It became clear to me that writing was my cargo, my service to this community. Eventually, I received another cargo from Margarita in which I could help her people more concretely — assisting weavers in her community to sell their work through fair trade in the U.S. Over the years that work extended to working with two other artisan cooperatives in highland Chiapas and using my writing to educate people about the significance of their textile traditions.
I hadn’t been to visit my compadres for two years when I arrived in Chiapas in August 2019. On the first day of my visit, we got our book business out of the way: I paid Margarita for two years of royalties she had earned on the sales of her life story, about $133. Not much in the U.S., but quite a bit to her. In 2001, I had convinced Margarita to embark on a 10-year journey with me to tell her story. That book has three versions: an English one, a Spanish one, and one just for her family with the real names of everyone and their photos. When we prepared the public versions, we decided not to use her real name or photos of her or her family for fear of reprisals from her involvement in the Zapatista movement. After receiving copies of her personal book to give to her children, Margarita said that she is glad she told her life story so that her children can understand what her life has meant.
I also had news for Margarita about another book: my first novel. That book owed a lot to the work we did together on her life story. The abundance of material we generated didn’t all make it into her book. I sat on that material for several years until I realized that I could use some of it as a springboard to tell a story about a friendship between two Tsotsil women from Chenalhó. And so When a Woman Rises
came into being.
Before I went to Chiapas, I hatched a wild plan to raise money to give away 2,000 copies of When a Woman Rises
in Spanish to pueblos originarios
(original peoples, what Mayas and other “indigenous” people prefer to be called) in Chiapas. I didn’t want to wait for a Mexican publisher to buy the translation rights to my book some day in the distant future, plus I knew that few pueblos originarios would have the money to buy the book if it were available in Spanish. Although some of them have read my other books in Spanish, when my novel came out I realized that I had finally written something that the people who made the book happen could enjoy reading, and in doing so be reminded of the creative spark they carry within themselves.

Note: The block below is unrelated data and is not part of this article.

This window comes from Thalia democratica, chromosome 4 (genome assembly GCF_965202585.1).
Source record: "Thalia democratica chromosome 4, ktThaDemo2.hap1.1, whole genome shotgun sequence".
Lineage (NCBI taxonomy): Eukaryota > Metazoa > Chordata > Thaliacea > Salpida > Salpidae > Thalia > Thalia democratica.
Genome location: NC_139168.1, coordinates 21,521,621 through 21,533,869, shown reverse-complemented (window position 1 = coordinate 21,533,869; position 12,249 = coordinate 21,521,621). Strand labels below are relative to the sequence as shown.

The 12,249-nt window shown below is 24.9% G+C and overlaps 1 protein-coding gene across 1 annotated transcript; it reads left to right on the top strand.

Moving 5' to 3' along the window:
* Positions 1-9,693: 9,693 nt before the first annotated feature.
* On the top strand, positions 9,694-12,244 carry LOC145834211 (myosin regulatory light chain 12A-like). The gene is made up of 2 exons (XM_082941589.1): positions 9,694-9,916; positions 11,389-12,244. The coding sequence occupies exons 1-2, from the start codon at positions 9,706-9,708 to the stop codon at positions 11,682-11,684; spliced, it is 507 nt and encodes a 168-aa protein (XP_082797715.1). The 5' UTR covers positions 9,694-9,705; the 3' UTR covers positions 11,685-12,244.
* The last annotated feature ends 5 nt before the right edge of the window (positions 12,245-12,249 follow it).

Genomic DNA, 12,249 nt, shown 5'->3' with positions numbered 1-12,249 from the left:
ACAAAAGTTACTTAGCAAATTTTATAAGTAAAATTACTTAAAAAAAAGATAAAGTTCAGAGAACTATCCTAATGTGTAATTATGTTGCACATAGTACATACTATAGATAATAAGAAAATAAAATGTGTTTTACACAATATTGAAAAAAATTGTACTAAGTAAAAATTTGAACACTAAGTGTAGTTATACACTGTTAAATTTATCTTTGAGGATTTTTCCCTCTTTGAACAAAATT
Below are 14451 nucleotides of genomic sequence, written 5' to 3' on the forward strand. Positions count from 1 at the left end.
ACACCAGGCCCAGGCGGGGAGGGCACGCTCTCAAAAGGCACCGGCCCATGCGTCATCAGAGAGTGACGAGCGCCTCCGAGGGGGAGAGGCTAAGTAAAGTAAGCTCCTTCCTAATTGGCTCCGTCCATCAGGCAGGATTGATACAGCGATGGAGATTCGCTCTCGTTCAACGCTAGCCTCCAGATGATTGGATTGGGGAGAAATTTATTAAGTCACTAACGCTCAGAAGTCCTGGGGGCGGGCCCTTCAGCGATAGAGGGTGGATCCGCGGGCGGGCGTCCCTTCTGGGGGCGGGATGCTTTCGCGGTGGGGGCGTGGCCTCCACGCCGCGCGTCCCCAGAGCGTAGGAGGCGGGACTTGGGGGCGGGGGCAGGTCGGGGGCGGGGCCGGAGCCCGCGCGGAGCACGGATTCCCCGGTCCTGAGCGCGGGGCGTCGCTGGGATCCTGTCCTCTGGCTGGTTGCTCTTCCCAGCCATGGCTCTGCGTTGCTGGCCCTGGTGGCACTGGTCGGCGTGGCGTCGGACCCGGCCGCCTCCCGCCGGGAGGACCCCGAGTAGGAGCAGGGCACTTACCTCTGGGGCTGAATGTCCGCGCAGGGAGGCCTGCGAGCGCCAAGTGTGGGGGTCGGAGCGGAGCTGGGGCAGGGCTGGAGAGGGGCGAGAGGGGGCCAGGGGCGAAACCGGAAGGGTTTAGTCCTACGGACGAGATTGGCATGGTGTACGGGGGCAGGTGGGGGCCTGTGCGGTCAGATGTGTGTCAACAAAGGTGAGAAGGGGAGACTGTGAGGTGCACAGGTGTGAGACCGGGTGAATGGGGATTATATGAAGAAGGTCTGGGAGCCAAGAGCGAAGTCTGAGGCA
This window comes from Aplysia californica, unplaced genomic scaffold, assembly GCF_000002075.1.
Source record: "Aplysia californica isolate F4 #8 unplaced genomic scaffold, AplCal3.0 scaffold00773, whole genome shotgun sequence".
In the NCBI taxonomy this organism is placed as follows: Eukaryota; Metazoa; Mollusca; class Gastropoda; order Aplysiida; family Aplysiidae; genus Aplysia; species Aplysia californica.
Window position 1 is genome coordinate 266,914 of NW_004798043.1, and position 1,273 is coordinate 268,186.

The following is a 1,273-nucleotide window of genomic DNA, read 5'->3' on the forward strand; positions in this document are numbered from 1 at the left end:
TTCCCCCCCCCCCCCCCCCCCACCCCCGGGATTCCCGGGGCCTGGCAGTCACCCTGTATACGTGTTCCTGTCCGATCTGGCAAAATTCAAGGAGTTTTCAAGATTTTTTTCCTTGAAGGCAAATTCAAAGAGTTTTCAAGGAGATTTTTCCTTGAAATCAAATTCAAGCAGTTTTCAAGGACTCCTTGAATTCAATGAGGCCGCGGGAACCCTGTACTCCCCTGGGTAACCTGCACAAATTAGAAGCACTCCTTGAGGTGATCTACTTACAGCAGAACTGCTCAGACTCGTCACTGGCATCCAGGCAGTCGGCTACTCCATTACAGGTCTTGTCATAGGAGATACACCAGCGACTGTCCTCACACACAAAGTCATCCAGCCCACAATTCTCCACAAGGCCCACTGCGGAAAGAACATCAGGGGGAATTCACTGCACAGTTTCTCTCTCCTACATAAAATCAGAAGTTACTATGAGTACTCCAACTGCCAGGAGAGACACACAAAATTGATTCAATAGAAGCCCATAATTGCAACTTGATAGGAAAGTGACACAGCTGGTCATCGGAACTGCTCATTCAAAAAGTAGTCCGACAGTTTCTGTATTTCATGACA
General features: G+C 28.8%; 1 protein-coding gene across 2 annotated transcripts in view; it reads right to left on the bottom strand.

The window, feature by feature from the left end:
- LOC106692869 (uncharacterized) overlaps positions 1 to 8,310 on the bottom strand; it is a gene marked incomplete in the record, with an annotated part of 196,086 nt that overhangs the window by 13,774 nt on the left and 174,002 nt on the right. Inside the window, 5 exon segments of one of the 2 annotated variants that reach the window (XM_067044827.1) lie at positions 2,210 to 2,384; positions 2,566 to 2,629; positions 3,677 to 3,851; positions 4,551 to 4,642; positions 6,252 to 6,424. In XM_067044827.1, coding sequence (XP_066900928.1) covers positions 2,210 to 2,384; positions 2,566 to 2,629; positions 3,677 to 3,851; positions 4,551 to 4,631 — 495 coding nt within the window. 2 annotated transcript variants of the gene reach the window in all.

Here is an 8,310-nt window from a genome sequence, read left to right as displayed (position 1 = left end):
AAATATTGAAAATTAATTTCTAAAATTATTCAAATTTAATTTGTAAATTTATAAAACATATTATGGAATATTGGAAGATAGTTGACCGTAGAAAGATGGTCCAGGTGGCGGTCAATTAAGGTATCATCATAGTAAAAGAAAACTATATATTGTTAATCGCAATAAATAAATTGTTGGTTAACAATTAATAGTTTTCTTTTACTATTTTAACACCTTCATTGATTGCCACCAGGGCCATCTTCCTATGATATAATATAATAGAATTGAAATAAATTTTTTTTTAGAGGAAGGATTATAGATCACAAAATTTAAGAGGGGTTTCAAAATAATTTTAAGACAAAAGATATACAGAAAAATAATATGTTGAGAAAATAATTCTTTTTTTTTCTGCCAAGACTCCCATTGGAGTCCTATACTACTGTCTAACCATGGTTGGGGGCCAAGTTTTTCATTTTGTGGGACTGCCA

When I was in Chiapas, I talked about my idea to make free copies of my novel in Spanish available with about a dozen organizations. A few are run by pueblos originarios who have been writing poems, stories, and novels in Spanish and in Mayan languages and could have resented me for seeking support for my writing instead of theirs. But instead, I received their gratitude and encouragement. One told me they plan to use multiple copies of my novel in reading circles. Another suggested that literate women and men can read the book out loud to their parents and grandparents who don’t read.
Books still do not matter to Margarita as much as the struggle to sustain her family and community. But I think she sees the bridge that books can build between her people and the world. I hope that my novel will inspire pueblos originarios to write their own novels and be a mirror reflecting their valuable collective knowledge and practices.
÷ ÷ ÷
is the author of nonfiction works, including Women and Alcohol in a Highland Maya Town: Water of Hope, Water of Sorrow
and The Journey of a Tzotzil-Maya Woman: Pass Well Over the Earth
, which she coauthored with Flor de Margarita Pérez Pérez. Her novel, When a Woman Rises
, was published by Cinco Puntos Press in 2018. It received the Silver Medal in Multicultural Fiction in the Independent Publishers Book Awards and Silver Medal for the Most Inspiring Book of Fiction in the 2019 International Latino Book Awards. Recently the book was translated into Spanish. Christine has launched a Go Fund Me campaign to fund the printing of Cuando una mujer se levanta
in order to give away 2,000 copies to pueblos originarios in Chiapas. Click here
to donate to this project. For more information about Christine’s other projects, visit christineeber.com
or email her at [email protected]
. For more information about the weavers in Chiapas, visit Weaving for Justice